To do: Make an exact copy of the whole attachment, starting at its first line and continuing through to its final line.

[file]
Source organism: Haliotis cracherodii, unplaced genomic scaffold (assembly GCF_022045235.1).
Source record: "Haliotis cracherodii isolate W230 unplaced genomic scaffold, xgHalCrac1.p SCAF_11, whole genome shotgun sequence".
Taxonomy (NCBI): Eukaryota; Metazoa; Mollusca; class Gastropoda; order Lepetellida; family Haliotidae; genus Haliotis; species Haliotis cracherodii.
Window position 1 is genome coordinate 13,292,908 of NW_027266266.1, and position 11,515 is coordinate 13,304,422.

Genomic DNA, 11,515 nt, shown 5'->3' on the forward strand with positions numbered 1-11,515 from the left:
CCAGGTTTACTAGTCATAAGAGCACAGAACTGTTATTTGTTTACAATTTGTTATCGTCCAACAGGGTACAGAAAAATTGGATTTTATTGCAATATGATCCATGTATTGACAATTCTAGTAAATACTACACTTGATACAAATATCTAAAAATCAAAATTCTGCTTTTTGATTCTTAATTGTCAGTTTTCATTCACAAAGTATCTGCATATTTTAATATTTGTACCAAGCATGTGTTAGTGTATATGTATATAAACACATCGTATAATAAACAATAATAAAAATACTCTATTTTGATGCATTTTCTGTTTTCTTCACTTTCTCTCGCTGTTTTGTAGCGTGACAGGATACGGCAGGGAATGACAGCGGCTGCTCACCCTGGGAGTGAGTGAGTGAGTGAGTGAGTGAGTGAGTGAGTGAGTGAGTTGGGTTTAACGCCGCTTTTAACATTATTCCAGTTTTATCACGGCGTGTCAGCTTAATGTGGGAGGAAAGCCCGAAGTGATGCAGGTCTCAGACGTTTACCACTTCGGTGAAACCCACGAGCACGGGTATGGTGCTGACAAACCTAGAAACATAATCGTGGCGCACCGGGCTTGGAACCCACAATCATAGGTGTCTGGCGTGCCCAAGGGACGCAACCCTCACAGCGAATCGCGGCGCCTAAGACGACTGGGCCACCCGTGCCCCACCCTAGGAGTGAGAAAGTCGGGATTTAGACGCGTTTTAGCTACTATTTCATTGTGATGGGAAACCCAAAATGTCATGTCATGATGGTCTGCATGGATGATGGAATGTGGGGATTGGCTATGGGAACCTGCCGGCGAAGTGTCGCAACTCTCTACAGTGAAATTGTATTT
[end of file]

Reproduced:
Source organism: Haliotis cracherodii, unplaced genomic scaffold (assembly GCF_022045235.1).
Source record: "Haliotis cracherodii isolate W230 unplaced genomic scaffold, xgHalCrac1.p SCAF_11, whole genome shotgun sequence".
Taxonomy (NCBI): Eukaryota; Metazoa; Mollusca; class Gastropoda; order Lepetellida; family Haliotidae; genus Haliotis; species Haliotis cracherodii.
Window position 1 is genome coordinate 13,292,908 of NW_027266266.1, and position 11,515 is coordinate 13,304,422.

Genomic DNA, 11,515 nt, shown 5'->3' on the forward strand with positions numbered 1-11,515 from the left:
CCAGGTTTACTAGTCATAAGAGCACAGAACTGTTATTTGTTTACAATTTGTTATCGTCCAACAGGGTACAGAAAAATTGGATTTTATTGCAATATGATCCATGTATTGACAATTCTAGTAAATACTACACTTGATACAAATATCTAAAAATCAAAATTCTGCTTTTTGATTCTTAATTGTCAGTTTTCATTCACAAAGTATCTGCATATTTTAATATTTGTACCAAGCATGTGTTAGTGTATATGTATATAAACACATCGTATAATAAACAATAATAAAAATACTCTATTTTGATGCATTTTCTGTTTTCTTCACTTTCTCTCGCTGTTTTGTAGCGTGACAGGATACGGCAGGGAATGACAGCGGCTGCTCACCCTGGGAGTGAGTGAGTGAGTGAGTGAGTGAGTGAGTGAGTGAGTGAGTTGGGTTTAACGCCGCTTTTAACATTATTCCAGTTTTATCACGGCGTGTCAGCTTAATGTGGGAGGAAAGCCCGAAGTGATGCAGGTCTCAGACGTTTACCACTTCGGTGAAACCCACGAGCACGGGTATGGTGCTGACAAACCTAGAAACATAATCGTGGCGCACCGGGCTTGGAACCCACAATCATAGGTGTCTGGCGTGCCCAAGGGACGCAACCCTCACAGCGAATCGCGGCGCCTAAGACGACTGGGCCACCCGTGCCCCACCCTAGGAGTGAGAAAGTCGGGATTTAGACGCGTTTTAGCTACTATTTCATTGTGATGGGAAACCCAAAATGTCATGTCATGATGGTCTGCATGGATGATGGAATGTGGGGATTGGCTATGGGAACCTGCCGGCGAAGTGTCGCAACTCTCTACAGTGAAATTGTATTT